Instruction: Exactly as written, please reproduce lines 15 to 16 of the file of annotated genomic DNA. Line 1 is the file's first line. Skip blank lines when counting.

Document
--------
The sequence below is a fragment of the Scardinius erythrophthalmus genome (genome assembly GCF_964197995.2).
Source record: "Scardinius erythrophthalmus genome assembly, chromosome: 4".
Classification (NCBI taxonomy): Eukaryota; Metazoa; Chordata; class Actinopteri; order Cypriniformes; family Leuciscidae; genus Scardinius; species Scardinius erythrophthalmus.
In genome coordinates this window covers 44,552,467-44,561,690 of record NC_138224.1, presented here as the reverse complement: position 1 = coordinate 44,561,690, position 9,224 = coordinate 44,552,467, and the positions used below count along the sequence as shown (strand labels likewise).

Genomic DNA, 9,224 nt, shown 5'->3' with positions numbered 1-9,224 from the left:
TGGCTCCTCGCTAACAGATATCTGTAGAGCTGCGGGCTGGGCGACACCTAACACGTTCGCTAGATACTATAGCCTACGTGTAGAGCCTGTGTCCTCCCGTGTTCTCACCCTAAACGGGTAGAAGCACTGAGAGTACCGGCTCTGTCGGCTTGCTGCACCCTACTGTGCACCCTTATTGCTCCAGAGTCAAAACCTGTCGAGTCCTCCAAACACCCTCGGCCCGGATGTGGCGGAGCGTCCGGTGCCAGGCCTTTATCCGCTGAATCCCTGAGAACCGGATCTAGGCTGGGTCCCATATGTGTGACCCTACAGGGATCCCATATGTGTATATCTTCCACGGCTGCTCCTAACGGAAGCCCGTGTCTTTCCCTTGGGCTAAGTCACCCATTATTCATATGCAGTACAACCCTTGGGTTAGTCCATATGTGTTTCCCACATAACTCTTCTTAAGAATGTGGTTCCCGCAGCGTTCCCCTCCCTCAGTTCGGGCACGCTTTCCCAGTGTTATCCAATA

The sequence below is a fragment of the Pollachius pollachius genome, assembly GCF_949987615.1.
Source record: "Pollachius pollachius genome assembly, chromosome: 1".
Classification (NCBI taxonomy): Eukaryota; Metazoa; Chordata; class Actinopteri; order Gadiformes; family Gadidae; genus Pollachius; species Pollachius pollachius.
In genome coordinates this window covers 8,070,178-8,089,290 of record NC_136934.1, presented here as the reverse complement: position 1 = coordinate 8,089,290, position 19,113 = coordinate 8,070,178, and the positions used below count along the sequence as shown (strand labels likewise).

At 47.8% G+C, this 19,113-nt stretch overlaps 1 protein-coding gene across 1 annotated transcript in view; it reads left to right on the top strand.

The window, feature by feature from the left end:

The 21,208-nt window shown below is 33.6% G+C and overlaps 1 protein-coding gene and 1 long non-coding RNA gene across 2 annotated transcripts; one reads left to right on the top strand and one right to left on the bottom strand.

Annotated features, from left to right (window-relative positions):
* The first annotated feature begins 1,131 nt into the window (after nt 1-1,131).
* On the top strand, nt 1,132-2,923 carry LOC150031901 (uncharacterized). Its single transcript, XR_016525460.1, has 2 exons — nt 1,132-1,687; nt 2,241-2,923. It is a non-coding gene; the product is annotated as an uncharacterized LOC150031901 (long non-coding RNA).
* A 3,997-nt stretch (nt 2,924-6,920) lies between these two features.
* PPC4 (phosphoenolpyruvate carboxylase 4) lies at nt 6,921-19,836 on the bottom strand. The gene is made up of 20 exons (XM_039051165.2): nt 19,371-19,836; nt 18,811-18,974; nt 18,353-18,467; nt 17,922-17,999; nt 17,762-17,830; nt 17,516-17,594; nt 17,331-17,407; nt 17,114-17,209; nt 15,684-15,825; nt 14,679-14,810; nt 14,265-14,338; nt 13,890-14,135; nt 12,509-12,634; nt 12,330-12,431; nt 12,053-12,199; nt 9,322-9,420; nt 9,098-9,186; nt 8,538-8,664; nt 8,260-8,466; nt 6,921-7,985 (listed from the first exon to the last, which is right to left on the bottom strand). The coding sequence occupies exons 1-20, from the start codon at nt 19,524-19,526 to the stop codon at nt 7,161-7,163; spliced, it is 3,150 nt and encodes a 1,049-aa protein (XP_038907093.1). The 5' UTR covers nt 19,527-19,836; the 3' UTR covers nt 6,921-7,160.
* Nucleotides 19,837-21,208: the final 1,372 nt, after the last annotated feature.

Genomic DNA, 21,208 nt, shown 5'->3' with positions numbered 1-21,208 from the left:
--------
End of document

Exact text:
* The first annotated feature begins 1,131 nt into the window (after nt 1-1,131).
* On the top strand, nt 1,132-2,923 carry LOC150031901 (uncharacterized). Its single transcript, XR_016525460.1, has 2 exons — nt 1,132-1,687; nt 2,241-2,923. It is a non-coding gene; the product is annotated as an uncharacterized LOC150031901 (long non-coding RNA).